“Our Dear Dead Drug Lord” – Stray Cat Theatre

Theater Review – October 31, 2021


Stray Cat Theatre, Studio Theatre, Tempe Center for the Arts
Tempe, AZ

By Chris Curcio
Theater Critic

As usual, Stray Cat Theatre doesn’t disappoint with its latest production, “Our Dear Dead Drug Lord” which winningly explores teenage alienation, sexual identity, handling racial injustice, religious struggles, the importance of rituals, and young people’s angst.  Four female high schoolers try to find the other’s weaknesses as their impressionable minds probe death and other monumental issues facing them as they try to come to terms with life and their place within it.  Alexis Scheer’s play took off-Broadway by storm in 2019 and the local production is only the second after New York.  Warnings are necessary.

The play deals with very challenging discoveries by this quartet of girls although the playwright instills it with bits of dripping humor among the many serious issues it discusses.  The four girls are typical wandering youths and their often-bizarre conclusions that later in life would net more mature approaches to these often-confusing life issues.  Late in the play there is a very graphic but necessary scene of debauchery which some may find upsetting.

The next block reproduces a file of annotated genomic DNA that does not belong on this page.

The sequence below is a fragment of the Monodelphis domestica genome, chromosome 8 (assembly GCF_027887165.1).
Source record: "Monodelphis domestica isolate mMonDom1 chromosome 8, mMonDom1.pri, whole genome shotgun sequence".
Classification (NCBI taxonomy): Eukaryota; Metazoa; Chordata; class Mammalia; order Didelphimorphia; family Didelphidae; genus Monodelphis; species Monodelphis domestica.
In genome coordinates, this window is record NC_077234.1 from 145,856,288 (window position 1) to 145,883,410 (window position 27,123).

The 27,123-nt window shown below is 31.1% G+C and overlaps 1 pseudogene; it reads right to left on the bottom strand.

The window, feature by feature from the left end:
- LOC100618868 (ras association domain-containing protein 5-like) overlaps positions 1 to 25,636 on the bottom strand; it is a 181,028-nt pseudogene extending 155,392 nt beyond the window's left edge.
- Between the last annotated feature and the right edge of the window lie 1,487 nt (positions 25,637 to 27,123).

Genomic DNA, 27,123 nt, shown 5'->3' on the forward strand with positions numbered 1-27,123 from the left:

The play’s very disturbing conclusion and much rough language may also off-put theatergoers who aren’t used to this degree of blatant honesty.  The four girls are members of a controversial school group called the Dead Leaders Club and they channel the ghost of the drug lord Pablo Escobar.  One of the members was responsible for a younger sister’s death and the group attempts to reconcile the killing using an association with the late drug lord.

The production is staged with clever bluntness by Virginia Olivieri that make these girls, enacted by a superb acting ensemble, appropriately juvenile in action and execution. These young performers, some with little or no previous stage experience, all demonstrate strong acting chops.

Angel Sicairos performs the prime role of Kit who does some unusual things that allow her to be the group’s sacrificial focus.  No less striking are the other three girls, Zoom, played with sullen torment by Jasmyn Gade, Pipe played commandingly by Shawnee Fierros Casas Richberger, and Jazmyne Plantillas’ literal Squeeze.  There are times the performers get a bit introspective so some dialogue gets lost.  Impressive stage design by Robert Andrews and vibrantly telling lighting by Dallas Robert Nichols add an evocative scenic element to this graphic play.

“Our Dear Dead Drug Lord” is done with aplomb and conviction by our unique theater troupe and is a welcome divergence from conventional theater.  “Our Dear Dead Drug Lord” plays through November 13.  Tickets may be obtained by calling 480-350-2822 or order online at www.straycattheatre.org.

Grade: A